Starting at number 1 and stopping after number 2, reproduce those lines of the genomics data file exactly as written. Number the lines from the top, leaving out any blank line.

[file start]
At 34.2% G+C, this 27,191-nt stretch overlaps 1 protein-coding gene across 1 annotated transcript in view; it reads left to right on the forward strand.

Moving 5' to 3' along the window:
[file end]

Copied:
At 34.2% G+C, this 27,191-nt stretch overlaps 1 protein-coding gene across 1 annotated transcript in view; it reads left to right on the forward strand.

Moving 5' to 3' along the window: